A Look At Yemeni Group Tied To Bomb Plot Steve Inskeep talks with Gregory Johnsen of Princeton University, an expert on terrorist groups in Yemen, following the discovery of two package bombs mailed from Yemen and intended for destinations in the U.S.
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A Look At Yemeni Group Tied To Bomb Plot

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A Look At Yemeni Group Tied To Bomb Plot

A Look At Yemeni Group Tied To Bomb Plot

A Look At Yemeni Group Tied To Bomb Plot

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  • <iframe src="https://www.npr.org/player/embed/130969197/130969172" width="100%" height="290" frameborder="0" scrolling="no" title="NPR embedded audio player">
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Steve Inskeep talks with Gregory Johnsen of Princeton University, an expert on terrorist groups in Yemen, following the discovery of two package bombs mailed from Yemen and intended for destinations in the U.S.

STEVE INSKEEP, Host:

Mr. Johnsen, welcome to the program.

GREGORY JOHNSEN: Good morning.

INSKEEP: So who is al-Qaida in the Arabian Peninsula, the group that the White House suspects in this plot?

JOHNSEN: And the roots of the organization actually go back to a prison break in February 2006, when 23 al-Qaida suspects tunneled out of a maximum security prison into a neighboring mosque where they said their morning prayers and then walked out the front door with the rest of the worshipers. And just like that, al-Qaida in Yemen was back.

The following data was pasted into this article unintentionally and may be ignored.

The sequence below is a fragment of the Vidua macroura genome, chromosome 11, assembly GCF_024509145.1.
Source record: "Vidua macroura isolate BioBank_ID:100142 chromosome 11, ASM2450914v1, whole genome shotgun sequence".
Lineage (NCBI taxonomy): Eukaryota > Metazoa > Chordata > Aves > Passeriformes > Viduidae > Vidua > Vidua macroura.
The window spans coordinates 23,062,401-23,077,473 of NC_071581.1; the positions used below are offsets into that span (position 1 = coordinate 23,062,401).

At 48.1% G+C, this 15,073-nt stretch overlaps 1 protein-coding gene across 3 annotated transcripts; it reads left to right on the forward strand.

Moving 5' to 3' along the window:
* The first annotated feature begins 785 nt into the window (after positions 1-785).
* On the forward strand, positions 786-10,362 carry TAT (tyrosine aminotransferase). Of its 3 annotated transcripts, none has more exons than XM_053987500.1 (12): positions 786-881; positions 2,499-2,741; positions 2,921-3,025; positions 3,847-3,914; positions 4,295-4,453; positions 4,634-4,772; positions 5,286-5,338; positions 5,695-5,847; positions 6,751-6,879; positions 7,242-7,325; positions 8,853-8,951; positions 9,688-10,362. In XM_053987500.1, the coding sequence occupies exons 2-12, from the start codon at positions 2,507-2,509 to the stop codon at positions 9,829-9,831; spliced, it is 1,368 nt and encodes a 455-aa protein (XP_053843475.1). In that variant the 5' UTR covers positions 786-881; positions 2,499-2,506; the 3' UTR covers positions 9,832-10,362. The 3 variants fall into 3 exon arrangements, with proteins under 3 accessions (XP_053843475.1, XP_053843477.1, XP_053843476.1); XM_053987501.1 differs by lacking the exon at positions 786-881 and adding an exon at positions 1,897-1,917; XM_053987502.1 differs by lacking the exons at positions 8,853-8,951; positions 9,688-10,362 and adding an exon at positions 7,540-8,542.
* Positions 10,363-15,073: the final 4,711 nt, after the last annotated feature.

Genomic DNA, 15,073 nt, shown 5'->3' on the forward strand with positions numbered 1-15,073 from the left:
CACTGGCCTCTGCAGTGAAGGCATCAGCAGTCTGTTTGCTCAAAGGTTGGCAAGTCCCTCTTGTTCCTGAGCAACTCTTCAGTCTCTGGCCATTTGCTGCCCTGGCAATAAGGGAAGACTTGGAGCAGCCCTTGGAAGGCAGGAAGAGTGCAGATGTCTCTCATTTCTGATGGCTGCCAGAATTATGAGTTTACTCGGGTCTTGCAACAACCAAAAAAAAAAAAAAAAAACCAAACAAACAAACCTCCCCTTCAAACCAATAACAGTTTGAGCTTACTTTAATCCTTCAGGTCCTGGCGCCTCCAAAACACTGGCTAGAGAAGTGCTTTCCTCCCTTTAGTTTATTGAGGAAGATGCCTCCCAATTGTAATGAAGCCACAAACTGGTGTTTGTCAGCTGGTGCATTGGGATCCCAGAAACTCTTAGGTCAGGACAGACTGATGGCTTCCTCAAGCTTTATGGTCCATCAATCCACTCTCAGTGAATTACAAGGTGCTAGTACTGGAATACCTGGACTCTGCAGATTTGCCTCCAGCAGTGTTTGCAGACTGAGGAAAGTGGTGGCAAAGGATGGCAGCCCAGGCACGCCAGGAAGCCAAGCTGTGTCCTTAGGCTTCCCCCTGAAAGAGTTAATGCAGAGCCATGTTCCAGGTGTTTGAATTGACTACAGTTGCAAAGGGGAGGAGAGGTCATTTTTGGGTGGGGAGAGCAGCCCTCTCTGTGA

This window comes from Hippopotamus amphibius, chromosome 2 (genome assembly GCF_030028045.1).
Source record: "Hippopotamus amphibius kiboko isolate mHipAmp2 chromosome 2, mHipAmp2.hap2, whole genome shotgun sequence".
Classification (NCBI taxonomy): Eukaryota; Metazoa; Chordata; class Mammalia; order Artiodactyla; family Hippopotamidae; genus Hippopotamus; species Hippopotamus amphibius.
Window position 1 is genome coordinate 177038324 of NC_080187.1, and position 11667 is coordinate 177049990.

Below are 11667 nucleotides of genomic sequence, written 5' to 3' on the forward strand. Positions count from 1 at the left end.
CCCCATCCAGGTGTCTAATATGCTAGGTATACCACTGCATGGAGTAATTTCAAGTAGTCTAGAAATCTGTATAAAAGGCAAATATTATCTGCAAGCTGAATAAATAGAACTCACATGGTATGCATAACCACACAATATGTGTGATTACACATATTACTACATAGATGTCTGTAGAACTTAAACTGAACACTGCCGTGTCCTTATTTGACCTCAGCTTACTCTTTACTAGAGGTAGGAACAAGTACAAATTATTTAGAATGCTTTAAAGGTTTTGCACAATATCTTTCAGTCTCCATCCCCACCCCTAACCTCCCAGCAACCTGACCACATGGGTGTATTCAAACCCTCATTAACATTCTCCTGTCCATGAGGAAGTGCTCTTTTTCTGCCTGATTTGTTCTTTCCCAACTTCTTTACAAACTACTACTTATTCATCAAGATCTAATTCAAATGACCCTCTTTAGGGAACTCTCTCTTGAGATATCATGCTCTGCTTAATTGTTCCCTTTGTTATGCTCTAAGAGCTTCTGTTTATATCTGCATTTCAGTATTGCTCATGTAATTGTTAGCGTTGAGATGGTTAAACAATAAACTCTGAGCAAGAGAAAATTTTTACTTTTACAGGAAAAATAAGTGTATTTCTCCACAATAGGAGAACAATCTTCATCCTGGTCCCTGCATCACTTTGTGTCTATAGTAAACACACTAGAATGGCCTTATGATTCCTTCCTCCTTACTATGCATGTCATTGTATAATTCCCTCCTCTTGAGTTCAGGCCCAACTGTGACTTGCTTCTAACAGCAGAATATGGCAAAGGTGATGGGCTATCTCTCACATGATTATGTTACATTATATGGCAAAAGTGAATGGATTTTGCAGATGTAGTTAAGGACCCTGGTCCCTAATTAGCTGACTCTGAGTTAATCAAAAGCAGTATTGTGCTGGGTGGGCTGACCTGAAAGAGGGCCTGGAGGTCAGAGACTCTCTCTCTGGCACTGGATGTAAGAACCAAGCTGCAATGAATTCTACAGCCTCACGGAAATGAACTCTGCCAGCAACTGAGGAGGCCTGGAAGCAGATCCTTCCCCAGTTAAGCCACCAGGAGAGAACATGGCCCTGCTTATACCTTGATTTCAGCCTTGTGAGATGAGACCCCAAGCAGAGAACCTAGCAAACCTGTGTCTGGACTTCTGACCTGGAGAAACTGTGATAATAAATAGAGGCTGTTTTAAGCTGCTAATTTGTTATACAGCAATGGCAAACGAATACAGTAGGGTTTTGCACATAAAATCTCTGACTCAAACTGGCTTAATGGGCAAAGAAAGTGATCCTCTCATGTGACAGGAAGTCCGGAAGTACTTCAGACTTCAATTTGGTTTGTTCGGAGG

INSKEEP: So you're saying that the key members of this group are all people - or many of them, anyway - are people who were actually in custody at point in the very recent past?

JOHNSEN: Absolutely. Numerous of these individuals have been held by the U.S., by Saudi Arabia, by Yemen, and now they're all back out and returning to their old ways.

INSKEEP: How are they connected, if at all, to Osama bin Laden?

JOHNSEN: Well, the leader of this group, a man named Nasir al-Wuhayshi, was actually the personal secretary to bin Laden in the late-1990s. And what he's done since he's escaped from prison is really take that template that bin Laden used in Afghanistan and has implemented it in Yemen as a way to rebuild and resurrect his own branch of al-Qaida.

INSKEEP: And what do they want?

JOHNSEN: So it's something right now where they're really trying to build up their ranks, increase their strength at the moment.

INSKEEP: You say the Yemeni government. We should mention that's a government that has been more or less on the side of the United States, has been cooperating with the United States and is battling Islamist insurgents, right?

JOHNSEN: Absolutely. The Yemeni government in recent months - and particularly since the Christmas day attempt - has really worked closely with the U.S. Unfortunately, through some of the errors that the U.S. has made both through an air strike in December 2009 that killed a number of civilians in southern Yemen, and then another one in the spring of 2010 that killed a Yemeni government official instead of the al-Qaida target that it was after, that cooperation has run into a few snags in recent months because of those U.S. mistakes.

INSKEEP: I'm curious, given those problems in recent months, what options does the United States have to respond to some kind of an attack like that if it originates in Yemen?

JOHNSEN: So what we have right now is al-Qaida in the Arabian Peninsula is much stronger today than it was in December of 2009 when it launched the attempt on the airliner over Detroit. We're almost a year out from that attempt, and there really hasn't been sort of the serious intellectual grappling with the diverse and numerous challenges coming out of Yemen by the Obama administration - at least to this point.

INSKEEP: Mr. Johnsen, thanks very much.

JOHNSEN: Thanks so much.

INSKEEP: Gregory Johnson is a Yemen expert from Princeton University.

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